Question 2. What specific initiatives would you develop or enhance to ensure capital projects stay on time and at—or under—budget?

    We are nearing the end of a capital improvement cycle in Arlington. The remaining facilities -- Wakefield High School, Thomas Jefferson Middle School, and the Arlington Career Center -- are in desperate need of attention. In these, and in far too many additional school buildings, major problems with HVAC, fire suppression and other major systems are so woefully inadequate that learning environments are not conducive to education. This is not a drive to create fine facilities in an affluent community: this is remedying current realities which get in the way of learning -- and result in a noticeable disparity between school and neighborhood communities.

    Systemization of Needs Assessment. The County’s bonding capacity to raise funds for these much-needed renovations is limited. I will ensure there are tough, transparent, and realistic decisions made about renovation prioritization -- where all communities have an equal voice and where there are clear steps along the way to working toward the established goals. We must systemize the process for capital improvements. We must plan instead of being reactive.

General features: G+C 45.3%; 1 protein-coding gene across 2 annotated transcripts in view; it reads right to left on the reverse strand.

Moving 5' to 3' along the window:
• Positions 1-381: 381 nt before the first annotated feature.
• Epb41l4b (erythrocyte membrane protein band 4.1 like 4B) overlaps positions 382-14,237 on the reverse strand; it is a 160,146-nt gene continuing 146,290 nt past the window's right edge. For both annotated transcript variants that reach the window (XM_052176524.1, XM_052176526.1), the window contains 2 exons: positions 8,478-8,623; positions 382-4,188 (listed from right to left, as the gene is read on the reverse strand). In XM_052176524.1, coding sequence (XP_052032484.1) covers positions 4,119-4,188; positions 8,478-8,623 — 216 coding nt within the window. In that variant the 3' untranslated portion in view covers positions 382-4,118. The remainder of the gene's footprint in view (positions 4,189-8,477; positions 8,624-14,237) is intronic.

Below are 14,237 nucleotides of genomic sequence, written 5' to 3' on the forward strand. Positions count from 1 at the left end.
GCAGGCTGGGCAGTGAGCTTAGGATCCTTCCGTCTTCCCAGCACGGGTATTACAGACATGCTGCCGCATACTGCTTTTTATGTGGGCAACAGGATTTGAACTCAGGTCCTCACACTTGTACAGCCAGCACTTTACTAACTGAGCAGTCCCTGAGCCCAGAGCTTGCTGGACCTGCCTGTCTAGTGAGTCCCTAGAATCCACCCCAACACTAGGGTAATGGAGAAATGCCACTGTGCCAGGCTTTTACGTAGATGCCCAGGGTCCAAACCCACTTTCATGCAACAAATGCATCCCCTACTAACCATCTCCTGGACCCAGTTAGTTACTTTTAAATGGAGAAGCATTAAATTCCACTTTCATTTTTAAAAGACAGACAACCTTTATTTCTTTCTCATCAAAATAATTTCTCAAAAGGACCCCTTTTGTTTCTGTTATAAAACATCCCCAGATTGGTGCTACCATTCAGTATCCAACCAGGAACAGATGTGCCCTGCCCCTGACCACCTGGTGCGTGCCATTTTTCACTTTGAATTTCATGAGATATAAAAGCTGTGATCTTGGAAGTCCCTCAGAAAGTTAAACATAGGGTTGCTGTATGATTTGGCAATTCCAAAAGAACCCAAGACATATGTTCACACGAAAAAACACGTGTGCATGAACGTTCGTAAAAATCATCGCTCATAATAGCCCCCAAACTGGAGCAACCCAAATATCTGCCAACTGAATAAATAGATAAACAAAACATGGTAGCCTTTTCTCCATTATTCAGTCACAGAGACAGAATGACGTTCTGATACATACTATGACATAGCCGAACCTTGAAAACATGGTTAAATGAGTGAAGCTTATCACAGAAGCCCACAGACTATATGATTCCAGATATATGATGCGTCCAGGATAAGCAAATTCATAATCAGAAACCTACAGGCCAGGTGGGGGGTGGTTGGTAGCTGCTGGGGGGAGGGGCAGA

Setting Budget Parameters Earlier. Citizen and community input to vet ideas and create a common understanding for facilities design is absolutely essential. But, importantly, citizens and staff must also work within a budget framework. In the past, budgets for new school facilities have not been clear at the outset of design. Instead, education design concerns have driven projects, with budget impacts coming in to play only at the back end. This has been poor planning, and cannot continue into the future.